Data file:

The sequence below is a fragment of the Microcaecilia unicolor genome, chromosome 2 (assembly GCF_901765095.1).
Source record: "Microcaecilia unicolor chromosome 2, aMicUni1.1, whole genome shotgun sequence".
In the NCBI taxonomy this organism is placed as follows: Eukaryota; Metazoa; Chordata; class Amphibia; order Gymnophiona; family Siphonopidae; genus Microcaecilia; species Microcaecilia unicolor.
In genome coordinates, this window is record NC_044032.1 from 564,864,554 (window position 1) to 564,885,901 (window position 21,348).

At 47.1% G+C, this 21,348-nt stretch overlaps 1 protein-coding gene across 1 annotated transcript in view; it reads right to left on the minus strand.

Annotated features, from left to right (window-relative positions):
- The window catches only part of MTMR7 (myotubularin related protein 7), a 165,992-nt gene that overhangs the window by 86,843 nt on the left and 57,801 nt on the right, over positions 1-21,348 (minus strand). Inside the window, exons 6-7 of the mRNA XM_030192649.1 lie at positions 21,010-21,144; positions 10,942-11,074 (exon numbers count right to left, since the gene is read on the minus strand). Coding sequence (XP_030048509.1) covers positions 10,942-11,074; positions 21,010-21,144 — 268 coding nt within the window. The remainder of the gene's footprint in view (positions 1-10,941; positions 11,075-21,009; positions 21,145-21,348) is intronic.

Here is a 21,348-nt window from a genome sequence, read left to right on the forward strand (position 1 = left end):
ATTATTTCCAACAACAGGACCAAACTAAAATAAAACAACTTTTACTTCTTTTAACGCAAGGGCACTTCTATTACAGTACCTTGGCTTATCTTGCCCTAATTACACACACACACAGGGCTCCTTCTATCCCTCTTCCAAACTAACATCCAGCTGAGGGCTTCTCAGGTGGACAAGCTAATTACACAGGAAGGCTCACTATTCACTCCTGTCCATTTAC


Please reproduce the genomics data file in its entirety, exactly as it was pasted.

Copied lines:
The sequence below is a fragment of the Microcaecilia unicolor genome, chromosome 2 (assembly GCF_901765095.1).
Source record: "Microcaecilia unicolor chromosome 2, aMicUni1.1, whole genome shotgun sequence".
In the NCBI taxonomy this organism is placed as follows: Eukaryota; Metazoa; Chordata; class Amphibia; order Gymnophiona; family Siphonopidae; genus Microcaecilia; species Microcaecilia unicolor.
In genome coordinates, this window is record NC_044032.1 from 564,864,554 (window position 1) to 564,885,901 (window position 21,348).

At 47.1% G+C, this 21,348-nt stretch overlaps 1 protein-coding gene across 1 annotated transcript in view; it reads right to left on the minus strand.

Annotated features, from left to right (window-relative positions):
- The window catches only part of MTMR7 (myotubularin related protein 7), a 165,992-nt gene that overhangs the window by 86,843 nt on the left and 57,801 nt on the right, over positions 1-21,348 (minus strand). Inside the window, exons 6-7 of the mRNA XM_030192649.1 lie at positions 21,010-21,144; positions 10,942-11,074 (exon numbers count right to left, since the gene is read on the minus strand). Coding sequence (XP_030048509.1) covers positions 10,942-11,074; positions 21,010-21,144 — 268 coding nt within the window. The remainder of the gene's footprint in view (positions 1-10,941; positions 11,075-21,009; positions 21,145-21,348) is intronic.

Here is a 21,348-nt window from a genome sequence, read left to right on the forward strand (position 1 = left end):
ATTATTTCCAACAACAGGACCAAACTAAAATAAAACAACTTTTACTTCTTTTAACGCAAGGGCACTTCTATTACAGTACCTTGGCTTATCTTGCCCTAATTACACACACACACAGGGCTCCTTCTATCCCTCTTCCAAACTAACATCCAGCTGAGGGCTTCTCAGGTGGACAAGCTAATTACACAGGAAGGCTCACTATTCACTCCTGTCCATTTAC